Ohio Redistricting Commission reconvenes with looming court-ordered deadline

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COLUMBUS, Ohio (Statehouse News Bureau) — Republican and Democratic members of the Ohio Redistricting Commission disagreed over how to go about drawing a new set of House and Senate district maps.

The commission has until May 6 to adopt new maps, a deadline ordered by the Ohio Supreme Court in their latest ruling.

Sen. Vernon Sykes (D-Akron) called for the commission to bring back their hired mapmakers, who are independent of either party’s caucus, to review and finish the work they started in March. These were maps that were drafted but not adopted by the commission.

But that motion by Sykes set off a separate debate over whether the commission should even consider adopting a new set of maps.

Advocates chant “fair maps now” in a House committee room after the Ohio Redistricting Commission adjourns without making plans for new state legislative district maps.
Advocates chant “fair maps now” in a House committee room after the Ohio Redistricting Commission adjourns without making plans for new state legislative district maps. [Daniel Konik | Statehouse News Bureau]

Deadlines, primaries, and emergency legislation

Secretary of State Frank LaRose, a Republican, said it would be nearly impossible for the state to hold a second primary election for state legislative races in August if the commission adopted a new set of maps. He cited specific election deadlines that needed to be met from now until August 2.

Instead, LaRose said local boards of elections could work with what’s known as Map 3 which was adopted by Republican commissioners in February and struck down as unconstitutional by the Ohio Supreme Court in March.

If Ohio does not have new maps in place by May 28, a federal court will implement Map 3.

Map 3 created 54 Republican and 45 Democratic House seats along with 18 Republican and 15 Democratic Senate seats. However, the supreme court invalidated the maps for unduly favoring the GOP because a disproportionate amount of Democratic seats were toss-up districts.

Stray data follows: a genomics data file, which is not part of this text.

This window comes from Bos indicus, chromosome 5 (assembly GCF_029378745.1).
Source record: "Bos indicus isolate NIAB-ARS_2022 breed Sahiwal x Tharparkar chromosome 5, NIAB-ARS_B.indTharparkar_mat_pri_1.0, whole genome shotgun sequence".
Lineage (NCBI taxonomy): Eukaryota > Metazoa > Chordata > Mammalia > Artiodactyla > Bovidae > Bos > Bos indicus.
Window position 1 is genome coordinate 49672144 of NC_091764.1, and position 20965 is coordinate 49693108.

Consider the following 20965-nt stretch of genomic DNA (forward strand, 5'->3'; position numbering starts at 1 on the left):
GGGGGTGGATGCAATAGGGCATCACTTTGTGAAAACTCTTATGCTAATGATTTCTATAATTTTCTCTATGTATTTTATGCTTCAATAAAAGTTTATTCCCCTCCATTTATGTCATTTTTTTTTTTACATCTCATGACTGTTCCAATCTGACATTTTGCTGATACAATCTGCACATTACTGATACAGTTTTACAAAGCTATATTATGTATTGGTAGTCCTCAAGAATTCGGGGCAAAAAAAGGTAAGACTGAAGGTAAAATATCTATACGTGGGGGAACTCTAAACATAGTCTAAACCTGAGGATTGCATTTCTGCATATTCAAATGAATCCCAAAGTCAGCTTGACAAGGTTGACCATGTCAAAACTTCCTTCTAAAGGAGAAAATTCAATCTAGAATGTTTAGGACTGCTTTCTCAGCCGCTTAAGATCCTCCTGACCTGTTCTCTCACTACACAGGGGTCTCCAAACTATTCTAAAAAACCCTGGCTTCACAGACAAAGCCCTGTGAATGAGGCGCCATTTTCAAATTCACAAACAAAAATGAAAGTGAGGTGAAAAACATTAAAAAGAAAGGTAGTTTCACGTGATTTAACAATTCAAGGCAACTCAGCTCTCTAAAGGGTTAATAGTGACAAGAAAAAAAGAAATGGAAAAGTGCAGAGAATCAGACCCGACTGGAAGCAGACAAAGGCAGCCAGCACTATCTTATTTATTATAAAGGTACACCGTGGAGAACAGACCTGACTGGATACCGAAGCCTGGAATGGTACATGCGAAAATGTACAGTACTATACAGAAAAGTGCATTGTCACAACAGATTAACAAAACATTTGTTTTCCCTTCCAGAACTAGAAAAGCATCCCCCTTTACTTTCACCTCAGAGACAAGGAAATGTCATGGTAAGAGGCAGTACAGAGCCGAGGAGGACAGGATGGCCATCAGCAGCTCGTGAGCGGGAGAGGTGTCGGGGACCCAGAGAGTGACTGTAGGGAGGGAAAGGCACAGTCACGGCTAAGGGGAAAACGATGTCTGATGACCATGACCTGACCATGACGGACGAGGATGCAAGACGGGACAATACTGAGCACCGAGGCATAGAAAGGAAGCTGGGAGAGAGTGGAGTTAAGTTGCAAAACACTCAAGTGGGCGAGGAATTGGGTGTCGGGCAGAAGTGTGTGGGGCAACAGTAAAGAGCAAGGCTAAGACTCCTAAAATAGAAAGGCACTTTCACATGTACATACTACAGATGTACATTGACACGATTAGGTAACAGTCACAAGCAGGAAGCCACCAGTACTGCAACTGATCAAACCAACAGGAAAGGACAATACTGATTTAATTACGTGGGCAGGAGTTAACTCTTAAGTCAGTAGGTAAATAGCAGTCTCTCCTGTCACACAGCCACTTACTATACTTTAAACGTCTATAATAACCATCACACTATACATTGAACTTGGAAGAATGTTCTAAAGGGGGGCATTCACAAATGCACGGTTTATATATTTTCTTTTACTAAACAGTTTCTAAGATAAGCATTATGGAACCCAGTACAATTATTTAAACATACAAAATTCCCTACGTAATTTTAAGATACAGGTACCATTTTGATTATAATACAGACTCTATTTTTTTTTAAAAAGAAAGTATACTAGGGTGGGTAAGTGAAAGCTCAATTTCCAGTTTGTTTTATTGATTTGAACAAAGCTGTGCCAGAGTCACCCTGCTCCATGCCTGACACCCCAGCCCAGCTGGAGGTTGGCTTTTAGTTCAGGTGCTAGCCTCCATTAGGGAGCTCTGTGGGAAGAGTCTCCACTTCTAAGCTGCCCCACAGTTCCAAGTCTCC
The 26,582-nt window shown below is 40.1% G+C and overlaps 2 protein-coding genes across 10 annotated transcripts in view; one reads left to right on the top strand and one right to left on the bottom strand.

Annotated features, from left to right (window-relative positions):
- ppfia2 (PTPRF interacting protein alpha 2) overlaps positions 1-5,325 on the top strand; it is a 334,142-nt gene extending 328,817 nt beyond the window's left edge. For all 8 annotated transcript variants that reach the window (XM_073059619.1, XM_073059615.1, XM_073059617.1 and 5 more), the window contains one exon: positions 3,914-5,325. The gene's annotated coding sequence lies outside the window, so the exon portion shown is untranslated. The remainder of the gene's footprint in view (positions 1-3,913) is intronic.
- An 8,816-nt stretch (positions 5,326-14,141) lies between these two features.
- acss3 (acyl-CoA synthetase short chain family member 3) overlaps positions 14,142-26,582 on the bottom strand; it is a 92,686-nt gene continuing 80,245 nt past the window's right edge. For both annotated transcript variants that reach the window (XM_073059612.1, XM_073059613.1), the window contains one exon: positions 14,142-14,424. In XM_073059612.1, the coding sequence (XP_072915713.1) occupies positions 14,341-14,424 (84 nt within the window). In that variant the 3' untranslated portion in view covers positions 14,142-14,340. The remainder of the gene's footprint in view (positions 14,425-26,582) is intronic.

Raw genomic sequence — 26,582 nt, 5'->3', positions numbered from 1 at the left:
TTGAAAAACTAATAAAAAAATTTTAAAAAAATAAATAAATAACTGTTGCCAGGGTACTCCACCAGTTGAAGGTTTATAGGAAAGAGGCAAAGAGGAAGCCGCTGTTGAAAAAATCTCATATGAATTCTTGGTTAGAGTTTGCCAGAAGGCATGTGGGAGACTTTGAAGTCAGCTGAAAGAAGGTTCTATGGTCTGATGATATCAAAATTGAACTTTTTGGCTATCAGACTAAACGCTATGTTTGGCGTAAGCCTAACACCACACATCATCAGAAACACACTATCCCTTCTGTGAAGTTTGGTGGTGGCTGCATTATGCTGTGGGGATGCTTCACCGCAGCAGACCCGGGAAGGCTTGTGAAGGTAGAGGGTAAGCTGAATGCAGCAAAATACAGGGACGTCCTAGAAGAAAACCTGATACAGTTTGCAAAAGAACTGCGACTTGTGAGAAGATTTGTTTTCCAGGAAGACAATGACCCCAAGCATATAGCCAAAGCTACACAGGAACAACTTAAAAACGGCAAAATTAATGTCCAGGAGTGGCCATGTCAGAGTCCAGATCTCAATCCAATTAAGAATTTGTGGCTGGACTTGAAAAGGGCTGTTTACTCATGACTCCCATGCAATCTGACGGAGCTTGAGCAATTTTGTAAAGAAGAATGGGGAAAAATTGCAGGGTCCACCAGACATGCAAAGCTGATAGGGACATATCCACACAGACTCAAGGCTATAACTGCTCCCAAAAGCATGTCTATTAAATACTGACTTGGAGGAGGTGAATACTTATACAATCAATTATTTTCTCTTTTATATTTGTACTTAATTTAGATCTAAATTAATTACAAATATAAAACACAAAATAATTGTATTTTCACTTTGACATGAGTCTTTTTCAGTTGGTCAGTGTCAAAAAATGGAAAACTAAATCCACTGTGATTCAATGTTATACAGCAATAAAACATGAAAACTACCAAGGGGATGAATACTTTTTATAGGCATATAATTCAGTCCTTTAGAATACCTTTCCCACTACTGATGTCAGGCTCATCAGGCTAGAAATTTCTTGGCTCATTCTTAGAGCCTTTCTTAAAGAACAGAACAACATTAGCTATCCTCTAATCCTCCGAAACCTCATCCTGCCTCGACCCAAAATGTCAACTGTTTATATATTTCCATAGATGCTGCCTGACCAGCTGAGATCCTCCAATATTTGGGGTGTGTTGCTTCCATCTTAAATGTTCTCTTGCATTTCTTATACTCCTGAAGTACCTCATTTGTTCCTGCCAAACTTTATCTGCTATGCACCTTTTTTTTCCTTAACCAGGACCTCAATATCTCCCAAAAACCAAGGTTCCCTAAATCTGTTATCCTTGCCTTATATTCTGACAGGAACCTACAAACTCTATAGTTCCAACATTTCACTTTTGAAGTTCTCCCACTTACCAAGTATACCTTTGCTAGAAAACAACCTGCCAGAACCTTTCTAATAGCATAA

House Minority Leader Allison Russo (D-Upper Arlington) argued that the commission’s main priority should be to pass new, constitutional maps.

“We need to do all that we can to meet those requirements, to do right by the voters of Ohio. Because, frankly, any election conducted on maps that have been thrown out by our state supreme court as unconstitutional, that’s not a fair election. That’s not a legitimate election,” said Russo to a round of applause from the crowd in the committee room.

Frustration began to stir among the advocates who attended the commission meeting. They periodically scoffed at comments made by Republican commissioners and applauded points made by Democratic members.

LaRose said, if they were to adopt a new set of maps, the legislature would need to pass emergency legislation to adjust the election administration deadlines.

Missing from the commission meeting were two leaders who have been main players in the mapmaking process; House Speaker Bob Cupp (R-Lima) and Senate President Matt Huffman (R-Lima). The two legislative leaders removed themselves from the commission and appointed two other Republican lawmakers in their place.

Jen Miller with the League of Women Voters noted that Cupp and Huffman’s absence was convenient when the issue of emergency legislative action was brought up.

Will there be mapmaking?

Given the May 6 deadline, Gov. Mike DeWine, a Republican, said there was not enough time to bring back the “independent” mapmakers who were hired for the fourth round of mapmaking.

Since the beginning of the commission’s work, the legislative caucuses have had staff and consultants draft proposed maps. DeWine said those staff members should get together and find ways to revise Map 3 in a way that complies with the supreme court’s ruling.

“We have people here, both parties who are here, who can work on maps. You know, I don’t think there’s any choice other than to tell them to go work on maps and try to take the third map and try to improve that map,” said DeWine.

Auditor Keith Faber, a Republican, circulated a proposed set of House and Senate district maps prior to the commission meeting. Faber had hoped his drafts would generate some feedback and possibly lead to a compromise among the members.

But there was no discussion over his proposal before the commission adjourned.

The commission did not put any plans in place for how, or even if, they’ll draw new maps.

After adjourning, the commission set a new meeting for Thursday, May 5 at 4:45 p.m.

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